21. A method of forming color images and sound images on a color photographic material, which comprises exposing said color photographic material as set forth in claim 1 to visual and sound images and processing said material in the steps of black and white development, reversal exposing at the color image portion, color developing, bleaching and fixing.
22. The method of forming color images and sound images as set forth in claim 14 in which said bleaching and second fixing are conducted simultaneously.
23. The method of forming color images and sound images as set forth in claim 15, in which said bleaching and second fixing are conducted simultaneously.
Description
BACKGROUND OF THE INVENTION

1. Field of the Invention

The present invention relates generally to a color photographic material and, more particularly, it relates to a color photographic film capable of recording sound.

In general, as systems of recording sound images on color photographic films used in movies or television, there are an optical recording system and a magnetic recording system and the present invention relates to a color photographic film suitable for the optical recording system.

2. Description of the Prior Art

Sounds recorded in color print films, color reversal films, color reversal print films, etc., used in the fields of movies or television are reproduced by converting the sound signals recorded in the film as changes in density or area into light signals, converting the light signals into electric signals by means of a photoacceptor, and further converting the electric signals into sound signals again. As the photoacceptor used in the sound reproduction steps, photoelectric tubes having various spectral characteristics are used. Among them, a so-called S-1 type photoelectric tube is most frequently used and this photoelectric tube has a spectral sensitivity maximum at about 800 mμ in the infrared region (see, e.g., Adrin Cornwell Clyne, Color Cinematography, page 593 (1951)).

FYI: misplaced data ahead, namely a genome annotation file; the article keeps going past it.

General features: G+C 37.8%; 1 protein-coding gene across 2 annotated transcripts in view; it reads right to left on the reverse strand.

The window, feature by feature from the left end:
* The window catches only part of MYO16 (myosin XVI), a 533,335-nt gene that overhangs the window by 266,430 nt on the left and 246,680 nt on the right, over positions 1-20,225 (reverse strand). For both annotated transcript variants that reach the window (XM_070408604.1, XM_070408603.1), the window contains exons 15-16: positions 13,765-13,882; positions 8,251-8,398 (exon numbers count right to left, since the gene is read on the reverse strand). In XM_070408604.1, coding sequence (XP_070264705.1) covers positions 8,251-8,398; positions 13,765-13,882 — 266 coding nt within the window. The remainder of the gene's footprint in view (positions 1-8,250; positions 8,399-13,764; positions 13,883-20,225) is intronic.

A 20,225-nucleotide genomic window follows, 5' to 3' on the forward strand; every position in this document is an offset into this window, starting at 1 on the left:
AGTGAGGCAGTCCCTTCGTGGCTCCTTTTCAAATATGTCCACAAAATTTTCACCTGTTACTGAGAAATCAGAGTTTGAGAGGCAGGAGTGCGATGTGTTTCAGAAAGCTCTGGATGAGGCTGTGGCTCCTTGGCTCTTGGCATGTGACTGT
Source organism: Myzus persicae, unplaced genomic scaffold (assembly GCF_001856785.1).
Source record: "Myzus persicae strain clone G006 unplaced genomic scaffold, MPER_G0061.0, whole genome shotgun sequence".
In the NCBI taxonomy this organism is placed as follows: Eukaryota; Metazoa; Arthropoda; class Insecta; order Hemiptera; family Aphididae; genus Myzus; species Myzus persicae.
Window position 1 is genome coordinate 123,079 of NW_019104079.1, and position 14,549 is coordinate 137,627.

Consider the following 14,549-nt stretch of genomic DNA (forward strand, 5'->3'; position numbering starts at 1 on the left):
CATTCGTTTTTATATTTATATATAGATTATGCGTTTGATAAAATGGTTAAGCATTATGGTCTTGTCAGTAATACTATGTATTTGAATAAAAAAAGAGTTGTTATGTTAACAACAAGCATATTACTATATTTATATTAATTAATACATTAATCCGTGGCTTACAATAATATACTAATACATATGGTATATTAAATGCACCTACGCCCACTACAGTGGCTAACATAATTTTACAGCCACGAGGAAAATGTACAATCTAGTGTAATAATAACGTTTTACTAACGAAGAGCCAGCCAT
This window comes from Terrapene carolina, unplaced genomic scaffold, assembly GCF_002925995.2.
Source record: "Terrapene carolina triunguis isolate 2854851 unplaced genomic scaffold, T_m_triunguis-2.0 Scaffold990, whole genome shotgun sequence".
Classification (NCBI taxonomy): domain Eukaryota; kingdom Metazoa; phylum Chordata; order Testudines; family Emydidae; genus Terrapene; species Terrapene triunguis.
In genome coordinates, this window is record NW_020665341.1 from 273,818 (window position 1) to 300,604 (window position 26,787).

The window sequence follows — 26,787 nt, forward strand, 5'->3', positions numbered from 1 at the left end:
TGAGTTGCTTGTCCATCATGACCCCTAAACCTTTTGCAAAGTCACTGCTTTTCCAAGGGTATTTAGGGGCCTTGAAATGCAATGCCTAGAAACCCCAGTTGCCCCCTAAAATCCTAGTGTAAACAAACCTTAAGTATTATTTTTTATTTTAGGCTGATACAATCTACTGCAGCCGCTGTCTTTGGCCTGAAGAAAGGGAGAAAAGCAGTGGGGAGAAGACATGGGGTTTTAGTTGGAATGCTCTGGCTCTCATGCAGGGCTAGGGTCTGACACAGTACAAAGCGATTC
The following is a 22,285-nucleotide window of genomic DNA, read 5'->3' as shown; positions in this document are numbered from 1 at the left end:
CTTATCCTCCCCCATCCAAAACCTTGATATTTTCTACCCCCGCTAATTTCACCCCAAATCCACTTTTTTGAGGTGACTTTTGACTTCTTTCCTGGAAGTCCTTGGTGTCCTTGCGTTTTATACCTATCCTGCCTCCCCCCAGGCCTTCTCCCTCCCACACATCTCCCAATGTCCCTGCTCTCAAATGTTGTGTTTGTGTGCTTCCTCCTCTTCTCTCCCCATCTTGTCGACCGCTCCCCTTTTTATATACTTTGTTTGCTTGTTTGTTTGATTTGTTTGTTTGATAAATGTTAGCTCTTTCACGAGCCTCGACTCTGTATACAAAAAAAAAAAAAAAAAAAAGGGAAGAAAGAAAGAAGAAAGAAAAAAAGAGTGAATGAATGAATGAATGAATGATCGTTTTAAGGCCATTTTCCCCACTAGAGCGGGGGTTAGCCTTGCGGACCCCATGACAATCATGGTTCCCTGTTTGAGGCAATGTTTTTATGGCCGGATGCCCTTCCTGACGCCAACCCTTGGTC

On the other hand, the main absorptions of the dyes formed by the coupling of color couplers and the oxidation product of a developing agent such as a para-phenylenediamine in color photographic materials for substractive color processes are all in the visible spectral region and those absorption spectral regions do not coincide with the spectral characteristics of the above-described photoelectric tube. Accordingly, if such dye images only formed by coupling are utilized for sound recording or reproduction, the sound output is too weak for practical use. Therefore, in order to conduct sound reproduction in color photographic materials, silver images or silver sulfide images are formed on recording tracks of the color photographic materials in the processing steps of the materials and the changes in density of the silver images or silver sulfide images in the infrared regions are utilized for the reproduction of sound. The infrared density (transmission density) in this case is usually about 1.0 or 1.6.

The formation of recording tracks in color print films are ordinarily conducted using the treatment as shown in, for instance, Journal of the Society of Motion Picture and Television Engineers, Vol. 77, 1054 (1968).